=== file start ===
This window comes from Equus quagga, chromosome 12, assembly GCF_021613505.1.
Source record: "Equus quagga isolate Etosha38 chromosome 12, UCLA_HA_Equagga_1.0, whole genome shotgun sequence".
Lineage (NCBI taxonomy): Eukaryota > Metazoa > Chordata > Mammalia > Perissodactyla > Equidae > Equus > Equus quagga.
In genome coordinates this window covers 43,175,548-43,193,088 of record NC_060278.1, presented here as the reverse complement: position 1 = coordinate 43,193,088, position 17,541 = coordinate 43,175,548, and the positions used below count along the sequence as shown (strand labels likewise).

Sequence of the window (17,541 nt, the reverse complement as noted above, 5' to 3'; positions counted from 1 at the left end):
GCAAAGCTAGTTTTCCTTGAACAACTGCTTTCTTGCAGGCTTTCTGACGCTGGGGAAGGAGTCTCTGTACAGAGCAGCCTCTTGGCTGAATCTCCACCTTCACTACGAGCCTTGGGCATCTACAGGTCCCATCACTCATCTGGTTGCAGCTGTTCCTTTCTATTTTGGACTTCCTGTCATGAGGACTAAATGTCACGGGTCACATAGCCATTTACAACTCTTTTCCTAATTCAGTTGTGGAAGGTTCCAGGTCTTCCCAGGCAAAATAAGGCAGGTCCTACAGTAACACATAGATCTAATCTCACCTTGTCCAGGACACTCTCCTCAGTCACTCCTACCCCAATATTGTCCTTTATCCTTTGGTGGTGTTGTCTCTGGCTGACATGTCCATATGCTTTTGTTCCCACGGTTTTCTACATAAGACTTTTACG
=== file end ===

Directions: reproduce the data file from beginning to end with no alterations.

This window comes from Equus quagga, chromosome 12, assembly GCF_021613505.1.
Source record: "Equus quagga isolate Etosha38 chromosome 12, UCLA_HA_Equagga_1.0, whole genome shotgun sequence".
Lineage (NCBI taxonomy): Eukaryota > Metazoa > Chordata > Mammalia > Perissodactyla > Equidae > Equus > Equus quagga.
In genome coordinates this window covers 43,175,548-43,193,088 of record NC_060278.1, presented here as the reverse complement: position 1 = coordinate 43,193,088, position 17,541 = coordinate 43,175,548, and the positions used below count along the sequence as shown (strand labels likewise).

Sequence of the window (17,541 nt, the reverse complement as noted above, 5' to 3'; positions counted from 1 at the left end):
GCAAAGCTAGTTTTCCTTGAACAACTGCTTTCTTGCAGGCTTTCTGACGCTGGGGAAGGAGTCTCTGTACAGAGCAGCCTCTTGGCTGAATCTCCACCTTCACTACGAGCCTTGGGCATCTACAGGTCCCATCACTCATCTGGTTGCAGCTGTTCCTTTCTATTTTGGACTTCCTGTCATGAGGACTAAATGTCACGGGTCACATAGCCATTTACAACTCTTTTCCTAATTCAGTTGTGGAAGGTTCCAGGTCTTCCCAGGCAAAATAAGGCAGGTCCTACAGTAACACATAGATCTAATCTCACCTTGTCCAGGACACTCTCCTCAGTCACTCCTACCCCAATATTGTCCTTTATCCTTTGGTGGTGTTGTCTCTGGCTGACATGTCCATATGCTTTTGTTCCCACGGTTTTCTACATAAGACTTTTACG